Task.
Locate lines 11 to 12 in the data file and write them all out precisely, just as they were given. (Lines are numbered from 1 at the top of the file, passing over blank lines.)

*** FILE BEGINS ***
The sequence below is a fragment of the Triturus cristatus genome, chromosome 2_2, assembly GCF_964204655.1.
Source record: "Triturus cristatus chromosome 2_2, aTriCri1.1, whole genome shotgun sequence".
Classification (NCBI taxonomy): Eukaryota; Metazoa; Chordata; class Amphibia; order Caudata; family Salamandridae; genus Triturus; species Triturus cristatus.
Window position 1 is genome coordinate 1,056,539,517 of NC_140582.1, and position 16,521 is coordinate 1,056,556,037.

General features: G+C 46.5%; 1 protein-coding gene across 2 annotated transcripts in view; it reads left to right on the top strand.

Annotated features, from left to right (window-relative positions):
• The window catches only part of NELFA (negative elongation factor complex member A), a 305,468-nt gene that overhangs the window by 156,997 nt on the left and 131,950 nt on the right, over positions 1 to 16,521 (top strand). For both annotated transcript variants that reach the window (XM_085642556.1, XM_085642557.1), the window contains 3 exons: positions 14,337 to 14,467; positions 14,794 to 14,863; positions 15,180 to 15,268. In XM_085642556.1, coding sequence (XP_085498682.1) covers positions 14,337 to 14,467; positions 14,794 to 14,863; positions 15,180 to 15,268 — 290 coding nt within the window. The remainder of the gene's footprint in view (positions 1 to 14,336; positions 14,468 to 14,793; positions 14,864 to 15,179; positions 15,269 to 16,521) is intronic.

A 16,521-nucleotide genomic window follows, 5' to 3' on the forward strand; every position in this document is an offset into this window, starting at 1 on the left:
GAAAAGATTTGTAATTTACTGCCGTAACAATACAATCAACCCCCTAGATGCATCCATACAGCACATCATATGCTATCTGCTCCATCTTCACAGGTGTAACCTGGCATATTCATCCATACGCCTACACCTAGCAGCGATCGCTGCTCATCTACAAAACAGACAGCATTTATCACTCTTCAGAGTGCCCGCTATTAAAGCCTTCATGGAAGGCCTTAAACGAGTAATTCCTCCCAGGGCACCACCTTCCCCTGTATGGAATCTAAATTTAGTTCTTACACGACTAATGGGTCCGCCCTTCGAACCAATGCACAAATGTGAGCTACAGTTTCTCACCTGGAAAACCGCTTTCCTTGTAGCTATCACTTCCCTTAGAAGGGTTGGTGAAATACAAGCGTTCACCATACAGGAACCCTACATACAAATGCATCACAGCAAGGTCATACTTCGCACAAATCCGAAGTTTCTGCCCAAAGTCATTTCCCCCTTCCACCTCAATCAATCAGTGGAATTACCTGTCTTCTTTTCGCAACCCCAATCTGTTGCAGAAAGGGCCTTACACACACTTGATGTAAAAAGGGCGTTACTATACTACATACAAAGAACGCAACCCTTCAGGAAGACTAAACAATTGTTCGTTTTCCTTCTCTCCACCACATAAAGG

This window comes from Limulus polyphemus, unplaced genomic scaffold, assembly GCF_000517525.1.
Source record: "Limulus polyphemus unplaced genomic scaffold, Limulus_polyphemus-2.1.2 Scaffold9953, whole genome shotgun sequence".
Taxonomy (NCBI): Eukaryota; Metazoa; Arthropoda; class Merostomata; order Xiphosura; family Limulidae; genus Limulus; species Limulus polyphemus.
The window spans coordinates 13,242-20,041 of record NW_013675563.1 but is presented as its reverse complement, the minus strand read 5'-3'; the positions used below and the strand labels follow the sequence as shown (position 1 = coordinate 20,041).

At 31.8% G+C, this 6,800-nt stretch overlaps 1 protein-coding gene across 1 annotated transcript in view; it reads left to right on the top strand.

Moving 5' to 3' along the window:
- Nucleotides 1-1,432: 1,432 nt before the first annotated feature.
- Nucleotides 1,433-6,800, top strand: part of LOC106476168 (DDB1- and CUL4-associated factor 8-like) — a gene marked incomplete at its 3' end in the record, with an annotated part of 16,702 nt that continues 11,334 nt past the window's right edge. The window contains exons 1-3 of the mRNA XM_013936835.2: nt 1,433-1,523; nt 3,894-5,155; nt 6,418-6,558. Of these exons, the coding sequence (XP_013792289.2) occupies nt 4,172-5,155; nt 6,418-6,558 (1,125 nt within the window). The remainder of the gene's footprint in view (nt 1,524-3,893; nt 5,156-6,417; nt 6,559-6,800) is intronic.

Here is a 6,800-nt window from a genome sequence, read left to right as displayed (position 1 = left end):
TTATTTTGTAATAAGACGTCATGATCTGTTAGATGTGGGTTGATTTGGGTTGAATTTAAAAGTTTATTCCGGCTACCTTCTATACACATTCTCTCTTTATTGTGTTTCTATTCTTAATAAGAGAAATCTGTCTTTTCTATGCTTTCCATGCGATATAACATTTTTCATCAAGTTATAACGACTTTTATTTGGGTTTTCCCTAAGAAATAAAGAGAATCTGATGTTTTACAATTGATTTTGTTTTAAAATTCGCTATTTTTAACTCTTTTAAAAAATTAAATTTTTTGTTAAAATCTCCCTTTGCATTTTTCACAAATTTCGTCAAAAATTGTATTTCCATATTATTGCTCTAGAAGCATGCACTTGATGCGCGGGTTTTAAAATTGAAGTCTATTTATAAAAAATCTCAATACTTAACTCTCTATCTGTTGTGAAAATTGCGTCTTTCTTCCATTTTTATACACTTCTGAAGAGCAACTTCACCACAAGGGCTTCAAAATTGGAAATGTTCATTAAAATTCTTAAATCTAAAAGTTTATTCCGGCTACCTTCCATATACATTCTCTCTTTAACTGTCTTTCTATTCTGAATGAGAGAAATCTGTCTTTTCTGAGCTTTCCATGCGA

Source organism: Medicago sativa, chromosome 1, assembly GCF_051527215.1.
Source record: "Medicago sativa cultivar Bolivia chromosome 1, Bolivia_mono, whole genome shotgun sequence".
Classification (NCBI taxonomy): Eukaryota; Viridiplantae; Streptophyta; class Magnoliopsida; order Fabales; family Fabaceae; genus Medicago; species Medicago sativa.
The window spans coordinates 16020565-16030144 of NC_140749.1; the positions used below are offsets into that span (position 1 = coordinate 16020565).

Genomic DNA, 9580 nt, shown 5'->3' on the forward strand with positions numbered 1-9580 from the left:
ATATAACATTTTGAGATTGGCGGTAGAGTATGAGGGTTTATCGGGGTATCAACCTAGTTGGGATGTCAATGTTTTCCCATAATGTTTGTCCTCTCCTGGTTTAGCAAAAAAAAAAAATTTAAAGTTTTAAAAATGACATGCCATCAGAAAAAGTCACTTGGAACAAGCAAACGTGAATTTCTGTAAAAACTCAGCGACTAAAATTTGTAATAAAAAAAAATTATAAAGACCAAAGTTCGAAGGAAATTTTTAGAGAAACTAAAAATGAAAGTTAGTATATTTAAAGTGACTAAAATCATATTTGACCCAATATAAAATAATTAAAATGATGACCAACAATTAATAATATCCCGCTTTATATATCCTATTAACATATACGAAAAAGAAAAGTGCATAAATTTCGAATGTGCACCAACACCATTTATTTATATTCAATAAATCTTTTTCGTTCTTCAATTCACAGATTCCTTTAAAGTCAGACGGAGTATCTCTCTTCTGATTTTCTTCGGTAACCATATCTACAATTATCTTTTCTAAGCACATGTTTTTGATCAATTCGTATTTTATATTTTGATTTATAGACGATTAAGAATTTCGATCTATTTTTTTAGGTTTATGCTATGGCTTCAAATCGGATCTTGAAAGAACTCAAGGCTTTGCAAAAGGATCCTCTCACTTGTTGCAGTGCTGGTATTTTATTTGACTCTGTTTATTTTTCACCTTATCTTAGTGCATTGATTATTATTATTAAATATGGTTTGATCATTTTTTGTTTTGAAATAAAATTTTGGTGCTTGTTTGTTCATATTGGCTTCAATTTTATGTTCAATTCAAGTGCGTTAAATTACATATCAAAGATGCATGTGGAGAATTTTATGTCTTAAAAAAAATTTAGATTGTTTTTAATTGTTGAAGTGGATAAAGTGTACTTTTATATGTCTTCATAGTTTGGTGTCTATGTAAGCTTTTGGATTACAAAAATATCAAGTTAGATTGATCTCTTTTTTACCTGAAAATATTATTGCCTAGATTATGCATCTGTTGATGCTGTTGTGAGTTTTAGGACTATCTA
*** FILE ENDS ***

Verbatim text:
Source record: "Limulus polyphemus unplaced genomic scaffold, Limulus_polyphemus-2.1.2 Scaffold9953, whole genome shotgun sequence".
Taxonomy (NCBI): Eukaryota; Metazoa; Arthropoda; class Merostomata; order Xiphosura; family Limulidae; genus Limulus; species Limulus polyphemus.